5 Ways to Manage Tension in the Voice

Probably one of the biggest challenges many singers face is tension and that’s because half the time we aren’t even aware of it until it becomes problematic. How tension affects the voice varies from singer to singer.  Too much tension for some singers can lead to pitch issues, vocal fatigue and in some extreme cases the singer can end up with a diagnosis of MTD (muscle tension dysphonia).

There are two kinds of tension in the voice.  Intrinsic tension, when the vocal folds themselves have too much compression and not enough airflow. Usually due to poor speaking or singing habits.

And extrinsic tension - the area around larynx is contributing to tension - affecting how you speak or sing. (Swallowing muscles, mandible, constrictors, digastrics, neck, shoulders, all the way down to your toes!)

If you know that tension is getting in the way of your voice feeling free and balanced, it’s time to make some changes.  

The reality is, you may not ever get to a point where you’re 100 percent free of tension, but if you can strive for 30 percent less tension, you’re going to notice a huge difference in your approach to singing.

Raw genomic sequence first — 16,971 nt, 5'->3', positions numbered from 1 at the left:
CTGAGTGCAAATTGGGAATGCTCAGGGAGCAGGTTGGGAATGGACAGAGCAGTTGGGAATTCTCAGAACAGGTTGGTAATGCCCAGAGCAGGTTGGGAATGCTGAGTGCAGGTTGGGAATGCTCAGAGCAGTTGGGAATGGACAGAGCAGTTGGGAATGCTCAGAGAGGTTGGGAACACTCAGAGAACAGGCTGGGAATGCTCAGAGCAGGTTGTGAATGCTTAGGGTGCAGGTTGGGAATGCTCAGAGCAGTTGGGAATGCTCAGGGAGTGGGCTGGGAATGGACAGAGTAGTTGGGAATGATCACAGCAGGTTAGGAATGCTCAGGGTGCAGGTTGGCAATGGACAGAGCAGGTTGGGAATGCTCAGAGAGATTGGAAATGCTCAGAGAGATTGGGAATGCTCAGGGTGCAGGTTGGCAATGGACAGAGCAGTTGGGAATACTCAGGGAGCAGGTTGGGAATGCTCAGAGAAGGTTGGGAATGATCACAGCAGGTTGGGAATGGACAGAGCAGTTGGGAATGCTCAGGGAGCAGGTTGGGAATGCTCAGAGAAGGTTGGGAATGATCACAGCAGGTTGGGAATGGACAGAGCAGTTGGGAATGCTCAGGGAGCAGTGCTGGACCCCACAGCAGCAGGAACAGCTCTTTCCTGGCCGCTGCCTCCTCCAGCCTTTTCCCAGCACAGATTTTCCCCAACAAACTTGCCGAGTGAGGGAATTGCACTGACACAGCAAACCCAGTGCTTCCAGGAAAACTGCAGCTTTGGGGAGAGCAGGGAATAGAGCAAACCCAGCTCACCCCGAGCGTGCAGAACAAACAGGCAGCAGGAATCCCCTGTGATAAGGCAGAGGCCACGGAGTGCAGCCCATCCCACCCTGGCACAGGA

To manage intrinsic tension, SOVT exercises are very effective because they literally feed energy back into the voice and unpress the tension in the folds themselves. Straw phonation in water is one of the most widely used SOVT exercises for tense singing or speaking. The water adds a bit more back pressure through the straw giving your vocal folds a massage.

To manage extrinsic tension start by becoming aware of your holding patterns -  how you sit and how you carry yourself throughout the day (and night before sleep).  Become aware of tense neck and shoulders. How is your posture?  What is your alignment like when you’re singing and playing guitar?

Never underestimate the power of movement.  When you free up your body with movement, you free up tension.  Try gentle yoga practices or some basic upper body stretches.  If you’re into fitness and strength training, try incorporating SOVT exercises in your exercise routine so that you can take care of your larynx when you exercise.

And then there’s reflux.  But there’s also REFLEX.  When acid reflux drips down your esophagus, the muscles ‘reflex’ contributing to more laryngeal tension.  If you think you have reflux see your physician or laryngologist.  Reflux is treatable.  You may need to make some nutrition adjustments to help heal your reflux (see a certified nutritionist for this). 

And last but not least, it’s all in your head.  Well, kind of….how we manage our stress, our self talk, our beliefs, our thoughts, our hardships…If we’re dealing with difficulties and stress, you can bet your voice is going to feel it. Seek out support, give yourself a voice and find a healthy safe place to vent your emotions. 

Remember, when you heal your body you heal your voice!

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